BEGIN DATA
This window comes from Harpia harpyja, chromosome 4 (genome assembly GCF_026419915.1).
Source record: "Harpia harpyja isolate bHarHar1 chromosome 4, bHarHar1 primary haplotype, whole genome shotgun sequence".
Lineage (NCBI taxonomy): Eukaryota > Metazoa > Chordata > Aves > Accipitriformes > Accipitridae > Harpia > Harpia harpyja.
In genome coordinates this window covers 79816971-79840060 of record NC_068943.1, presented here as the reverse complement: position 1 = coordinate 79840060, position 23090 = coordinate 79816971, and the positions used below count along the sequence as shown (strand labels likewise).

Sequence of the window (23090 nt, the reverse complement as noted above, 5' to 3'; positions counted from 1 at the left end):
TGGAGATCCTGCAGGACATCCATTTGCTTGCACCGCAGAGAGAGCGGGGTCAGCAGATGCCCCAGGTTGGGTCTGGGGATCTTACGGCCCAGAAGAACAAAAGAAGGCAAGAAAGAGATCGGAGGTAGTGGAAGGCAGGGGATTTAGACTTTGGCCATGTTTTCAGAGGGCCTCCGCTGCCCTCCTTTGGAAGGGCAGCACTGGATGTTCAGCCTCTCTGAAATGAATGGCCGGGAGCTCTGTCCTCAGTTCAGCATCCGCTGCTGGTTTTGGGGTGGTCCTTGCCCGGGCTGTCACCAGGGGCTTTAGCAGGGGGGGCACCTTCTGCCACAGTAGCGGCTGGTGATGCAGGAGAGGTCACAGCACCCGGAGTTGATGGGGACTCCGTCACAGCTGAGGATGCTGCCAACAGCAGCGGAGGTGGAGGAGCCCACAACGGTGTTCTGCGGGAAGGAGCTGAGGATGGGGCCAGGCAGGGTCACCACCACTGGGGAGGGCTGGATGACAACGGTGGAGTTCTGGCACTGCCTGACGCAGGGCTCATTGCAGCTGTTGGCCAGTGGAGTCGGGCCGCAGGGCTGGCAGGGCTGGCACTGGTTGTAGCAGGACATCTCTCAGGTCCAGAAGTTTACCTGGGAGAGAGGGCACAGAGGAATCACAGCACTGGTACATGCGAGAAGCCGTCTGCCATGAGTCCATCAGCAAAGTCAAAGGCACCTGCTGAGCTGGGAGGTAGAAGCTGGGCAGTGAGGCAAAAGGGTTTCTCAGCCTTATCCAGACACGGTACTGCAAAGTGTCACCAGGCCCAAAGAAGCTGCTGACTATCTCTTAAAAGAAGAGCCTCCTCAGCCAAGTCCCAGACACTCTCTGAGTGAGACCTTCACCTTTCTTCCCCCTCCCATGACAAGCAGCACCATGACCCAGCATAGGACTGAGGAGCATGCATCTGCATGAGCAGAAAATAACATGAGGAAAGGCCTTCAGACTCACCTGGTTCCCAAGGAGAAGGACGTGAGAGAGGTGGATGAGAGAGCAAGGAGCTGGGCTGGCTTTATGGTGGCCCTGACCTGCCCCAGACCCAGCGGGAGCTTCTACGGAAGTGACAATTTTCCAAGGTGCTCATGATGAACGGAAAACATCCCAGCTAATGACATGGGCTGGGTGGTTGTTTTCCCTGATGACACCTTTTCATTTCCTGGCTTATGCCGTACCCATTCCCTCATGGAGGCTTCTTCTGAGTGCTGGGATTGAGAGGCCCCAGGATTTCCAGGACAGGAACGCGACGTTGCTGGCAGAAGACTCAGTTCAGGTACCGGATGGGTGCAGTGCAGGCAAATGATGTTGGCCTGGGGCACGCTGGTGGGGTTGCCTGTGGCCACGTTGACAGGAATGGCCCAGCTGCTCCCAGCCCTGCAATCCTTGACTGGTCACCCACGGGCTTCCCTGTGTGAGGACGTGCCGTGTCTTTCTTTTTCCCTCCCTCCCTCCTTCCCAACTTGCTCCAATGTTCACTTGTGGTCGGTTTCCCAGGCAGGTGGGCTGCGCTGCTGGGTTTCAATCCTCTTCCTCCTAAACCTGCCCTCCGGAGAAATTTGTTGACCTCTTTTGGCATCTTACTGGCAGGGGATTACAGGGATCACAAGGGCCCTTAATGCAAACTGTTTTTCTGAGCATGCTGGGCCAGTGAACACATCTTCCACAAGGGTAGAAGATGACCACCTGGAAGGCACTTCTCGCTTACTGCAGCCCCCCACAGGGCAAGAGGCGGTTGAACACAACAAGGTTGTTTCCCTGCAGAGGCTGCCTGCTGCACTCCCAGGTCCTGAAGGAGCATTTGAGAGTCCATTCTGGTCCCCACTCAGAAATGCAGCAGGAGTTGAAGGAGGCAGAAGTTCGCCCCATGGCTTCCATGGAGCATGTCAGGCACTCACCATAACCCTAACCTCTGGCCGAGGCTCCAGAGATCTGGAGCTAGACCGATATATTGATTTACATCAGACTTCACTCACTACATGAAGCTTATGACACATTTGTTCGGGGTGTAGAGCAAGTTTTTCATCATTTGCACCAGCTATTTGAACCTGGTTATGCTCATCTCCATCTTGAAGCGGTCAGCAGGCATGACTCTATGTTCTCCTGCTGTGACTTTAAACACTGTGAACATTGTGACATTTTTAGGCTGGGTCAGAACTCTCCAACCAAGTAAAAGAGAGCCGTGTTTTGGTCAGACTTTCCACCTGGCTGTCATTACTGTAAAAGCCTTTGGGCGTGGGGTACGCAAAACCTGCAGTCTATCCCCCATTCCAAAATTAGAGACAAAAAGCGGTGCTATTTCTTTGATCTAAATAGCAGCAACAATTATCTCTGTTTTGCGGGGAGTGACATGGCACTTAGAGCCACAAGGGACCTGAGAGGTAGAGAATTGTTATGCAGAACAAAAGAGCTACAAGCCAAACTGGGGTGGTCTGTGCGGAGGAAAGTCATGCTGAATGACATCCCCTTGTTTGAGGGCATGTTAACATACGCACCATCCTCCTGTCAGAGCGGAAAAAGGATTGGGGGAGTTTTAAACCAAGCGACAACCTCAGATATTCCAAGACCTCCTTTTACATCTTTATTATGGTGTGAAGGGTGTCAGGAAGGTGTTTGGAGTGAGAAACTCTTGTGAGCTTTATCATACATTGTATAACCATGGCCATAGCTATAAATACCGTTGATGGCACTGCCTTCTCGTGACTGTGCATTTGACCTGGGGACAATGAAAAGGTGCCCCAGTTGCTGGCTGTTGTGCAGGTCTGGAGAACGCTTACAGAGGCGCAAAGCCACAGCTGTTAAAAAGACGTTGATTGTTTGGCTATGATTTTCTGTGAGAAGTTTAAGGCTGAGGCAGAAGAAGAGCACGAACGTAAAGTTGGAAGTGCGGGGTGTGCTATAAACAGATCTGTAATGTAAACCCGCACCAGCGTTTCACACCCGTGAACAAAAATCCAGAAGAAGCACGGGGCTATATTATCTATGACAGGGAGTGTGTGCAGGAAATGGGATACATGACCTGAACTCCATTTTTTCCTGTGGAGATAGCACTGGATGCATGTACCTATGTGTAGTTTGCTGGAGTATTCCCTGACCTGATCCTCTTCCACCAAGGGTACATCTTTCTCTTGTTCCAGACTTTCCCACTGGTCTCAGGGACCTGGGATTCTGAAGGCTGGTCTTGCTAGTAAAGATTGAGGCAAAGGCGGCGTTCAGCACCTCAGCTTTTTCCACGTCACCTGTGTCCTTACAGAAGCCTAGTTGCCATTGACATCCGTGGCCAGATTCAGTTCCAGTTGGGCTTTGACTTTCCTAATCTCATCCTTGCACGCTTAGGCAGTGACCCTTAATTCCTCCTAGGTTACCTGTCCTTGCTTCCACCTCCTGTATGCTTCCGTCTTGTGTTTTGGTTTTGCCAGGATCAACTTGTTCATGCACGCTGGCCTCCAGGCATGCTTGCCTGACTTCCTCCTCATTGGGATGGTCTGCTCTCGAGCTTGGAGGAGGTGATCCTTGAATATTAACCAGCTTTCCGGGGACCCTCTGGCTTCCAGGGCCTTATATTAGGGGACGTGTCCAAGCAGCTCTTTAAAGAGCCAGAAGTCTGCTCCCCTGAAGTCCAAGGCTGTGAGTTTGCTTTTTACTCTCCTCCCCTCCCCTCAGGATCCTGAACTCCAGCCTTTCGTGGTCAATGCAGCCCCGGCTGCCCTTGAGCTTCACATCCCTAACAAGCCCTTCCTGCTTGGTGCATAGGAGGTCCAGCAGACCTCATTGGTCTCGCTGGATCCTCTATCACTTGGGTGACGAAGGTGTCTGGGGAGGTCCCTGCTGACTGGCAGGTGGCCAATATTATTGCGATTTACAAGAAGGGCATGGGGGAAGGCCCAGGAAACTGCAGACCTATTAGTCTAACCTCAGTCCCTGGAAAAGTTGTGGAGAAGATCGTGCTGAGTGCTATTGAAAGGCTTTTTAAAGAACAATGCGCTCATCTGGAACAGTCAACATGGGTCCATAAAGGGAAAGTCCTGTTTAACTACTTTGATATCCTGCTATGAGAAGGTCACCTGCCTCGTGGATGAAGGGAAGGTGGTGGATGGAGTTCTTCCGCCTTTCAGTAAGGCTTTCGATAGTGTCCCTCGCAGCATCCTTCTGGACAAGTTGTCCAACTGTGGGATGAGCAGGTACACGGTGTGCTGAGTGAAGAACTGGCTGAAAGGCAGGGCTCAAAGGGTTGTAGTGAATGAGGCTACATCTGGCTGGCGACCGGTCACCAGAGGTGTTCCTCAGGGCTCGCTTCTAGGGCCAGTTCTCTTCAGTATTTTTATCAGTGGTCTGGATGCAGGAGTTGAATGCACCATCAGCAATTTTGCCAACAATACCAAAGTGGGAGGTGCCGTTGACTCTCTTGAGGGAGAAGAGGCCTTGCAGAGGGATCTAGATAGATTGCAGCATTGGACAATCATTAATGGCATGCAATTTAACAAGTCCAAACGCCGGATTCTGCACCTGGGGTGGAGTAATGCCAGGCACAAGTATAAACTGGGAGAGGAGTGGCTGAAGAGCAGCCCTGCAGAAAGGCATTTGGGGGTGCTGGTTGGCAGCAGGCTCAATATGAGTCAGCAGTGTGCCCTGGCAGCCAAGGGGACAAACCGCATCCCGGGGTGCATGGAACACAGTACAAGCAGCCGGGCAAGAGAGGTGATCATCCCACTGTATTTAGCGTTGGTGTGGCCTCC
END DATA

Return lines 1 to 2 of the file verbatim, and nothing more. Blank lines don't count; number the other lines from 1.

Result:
This window comes from Harpia harpyja, chromosome 4 (genome assembly GCF_026419915.1).
Source record: "Harpia harpyja isolate bHarHar1 chromosome 4, bHarHar1 primary haplotype, whole genome shotgun sequence".